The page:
Samsung Galaxy Note 9

Samsung Galaxy Tab S4

MacBook Pro 13 (2018)

2018 Hyundai Ioniq Electric Plus PHEV Driver

Dyson Pure Cool HEPA Air Purifier and Fan

BlackBerry Key 2

Sonos Beam

Huawei P20 Pro

Apple HomePod

Google Home Max 

Motorola Moto G6

Fitbit Versa

Sennheiser Ambeo Smart headset

Amazon Echo Spot

Apple iPad (2018)

Spectre x360 13 2-in-1

Samsung Galaxy S9

Acer Windows Mixed Reality Headset and Controller

ScoopFree Original Self Cleaning Litter Box

Kindle Oasis (2017) - The Perfect eBook reader

Azio's Retro Classic Mechanical Keyboard

Google Pixel Buds

Jaybird Run wireless bluetooth headphones

BlackBerry Motion

Apple iPhone X

Microsoft Xbox One X

Miele Blizzard CX1 Hardfloor PowerLine

Google Pixel 2 and Pixel 2 XL

Sonos One Smart Speaker

Windows 10 Fall Creators Update

Anki Overdrive - Fast and Furious Edition

Apple TV 4K

Google Home Mini

Fitbit Flyer

Fitbit Ionic

Huawei P10

Apple Watch Series 3 GPS + Cellular

2018 Toyota C-HR

Apple iPhone 8 Plus

Nomad leather case for iPhone 8 Plus

Alcatel A50

Tile Pro Sport smart tracker

27-inch Apple iMac with Retina 5K Display

Anki Cozmo programmable robot

Microsoft Surface Laptop

Motorola Moto Z2 Play

Google Home

Sennheiser HD-1 in ear wireless headphones

Motorola Moto E4

Apple iPad Pro 10.5-inch

BlackBerry KEYone

Philips Hue Smart Lighting System

insta360 nano 360 camera for iPhone

2017 Cadillac CT6 Luxury

UAG Rugged Case for Surface Book

Motorola Moto G5

Samsung Galaxy S8 and S8+

Entries in Android (266)


Review: Samsung Galaxy Tab S4

By Gadjo Cardenas Sevilla

Credit goes to Samsung for persevering in the Android tablet space despite most other makers, even Google, seemingly abandoning the form factor. Now that 10-inch tablets are a thing again and geared towards productivity as much as content consumption, Samsung’s Tab S4 offers a true modern Android tablet experience, but is this enough?

Let’s face it, Android on tablets hasn’t flourished in nearly eight years. There are very few tablet-optimized Android apps. While Android tablets can run thousands of smartphone apps, there’s very little incentive for developers to focus on tablet users.

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Review: Motorola Moto G6

It's easy to forget Motorola in the mix of top-flight smartphones today. While they make the only viable modular devices in the Moto Z lines, the Moto G6 is a perfectly viable option for anyone craving a sleek glass smartphone, dual-camera  functionality and long battery life.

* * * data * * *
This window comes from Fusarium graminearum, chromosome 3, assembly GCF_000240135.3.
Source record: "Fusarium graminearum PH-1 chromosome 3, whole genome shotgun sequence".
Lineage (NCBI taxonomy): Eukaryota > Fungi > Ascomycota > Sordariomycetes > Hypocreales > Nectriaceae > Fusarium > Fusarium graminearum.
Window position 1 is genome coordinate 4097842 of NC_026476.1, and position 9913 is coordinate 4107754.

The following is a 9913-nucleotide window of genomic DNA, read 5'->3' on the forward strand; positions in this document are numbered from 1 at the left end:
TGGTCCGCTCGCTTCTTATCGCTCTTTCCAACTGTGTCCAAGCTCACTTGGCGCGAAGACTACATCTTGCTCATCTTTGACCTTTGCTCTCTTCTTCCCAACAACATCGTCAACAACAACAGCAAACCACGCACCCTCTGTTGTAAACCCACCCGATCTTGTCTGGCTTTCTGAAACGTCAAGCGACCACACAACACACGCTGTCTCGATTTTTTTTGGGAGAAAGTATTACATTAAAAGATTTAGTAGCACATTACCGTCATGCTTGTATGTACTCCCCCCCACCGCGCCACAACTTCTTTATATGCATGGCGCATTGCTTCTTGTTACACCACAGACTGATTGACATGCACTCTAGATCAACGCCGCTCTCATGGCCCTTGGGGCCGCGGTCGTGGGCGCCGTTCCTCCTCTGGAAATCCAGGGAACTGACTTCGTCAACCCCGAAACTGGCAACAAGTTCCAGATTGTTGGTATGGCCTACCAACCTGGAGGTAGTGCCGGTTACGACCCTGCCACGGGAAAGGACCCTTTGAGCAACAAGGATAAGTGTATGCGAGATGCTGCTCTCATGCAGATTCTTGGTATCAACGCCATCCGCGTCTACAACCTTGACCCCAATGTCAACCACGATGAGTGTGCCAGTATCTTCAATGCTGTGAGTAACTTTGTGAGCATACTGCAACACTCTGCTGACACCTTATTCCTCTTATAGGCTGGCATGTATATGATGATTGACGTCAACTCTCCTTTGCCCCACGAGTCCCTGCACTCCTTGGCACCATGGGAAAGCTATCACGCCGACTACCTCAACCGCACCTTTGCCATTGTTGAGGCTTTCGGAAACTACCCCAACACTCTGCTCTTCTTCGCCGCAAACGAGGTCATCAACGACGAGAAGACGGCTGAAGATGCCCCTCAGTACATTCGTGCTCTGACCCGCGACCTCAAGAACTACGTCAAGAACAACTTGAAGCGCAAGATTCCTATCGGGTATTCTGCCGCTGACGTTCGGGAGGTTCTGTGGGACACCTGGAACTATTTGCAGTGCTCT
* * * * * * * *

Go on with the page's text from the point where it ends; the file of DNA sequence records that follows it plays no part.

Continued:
By Gadjo Cardenas Sevilla

Motorola's G-line has evolved from an affordable and overachieving mid-range smartphone that became Motorola's best selling device specially in emerging countries transitioning from feature phones to smartphones. Unboxing the Moto G6 revealed a surprising premium Jet Black glass body, dual camera and thinned out bezels. Is this really a midrange smartphone?

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Bill Gates now uses an Android smartphone

If we didn't need any more proof that Windows Phone is truly dead as a doornail, let's just let it sink in that Microsoft Founder Bill Gates admitted to using an Android device as his primary smartphone. 

While Gates did not disclose exactly which Android he's rocking, many speculate that it is a special edition Samsung Galaxy S8 sold in the Microsoft Store that features Microsoft Apps and services front and centre.

Gates, who famously banned all iPhones and iPods from his family home, refuses to go the iPhone path (even as Microsoft employees, who are given the choice on what to BYOD, often sport Apple iPhones). Seems iike Gates' general dislike of Apple products (out of competitive principle, perhaps) has remained steadfast up to the present.

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Google purchases HTC's Pixel team for US $1.1 billion

By Gadjo Cardenas Sevilla

After weeks of speculation that Google would purchase HTC's smartphone business, we finally learn that the search giant has bought the Pixel team from HTC for $1.1 billion, while HTC will continue its own smartphone business. 

The team in question was the R&D team behind last year's Pixel and Pixel XL. This means around 2,000 people will move to Google. According to the agreement this grants Google a non-exclusive license for HTC's intellectual property. The deal is expected to be approved and closed by early 2018.

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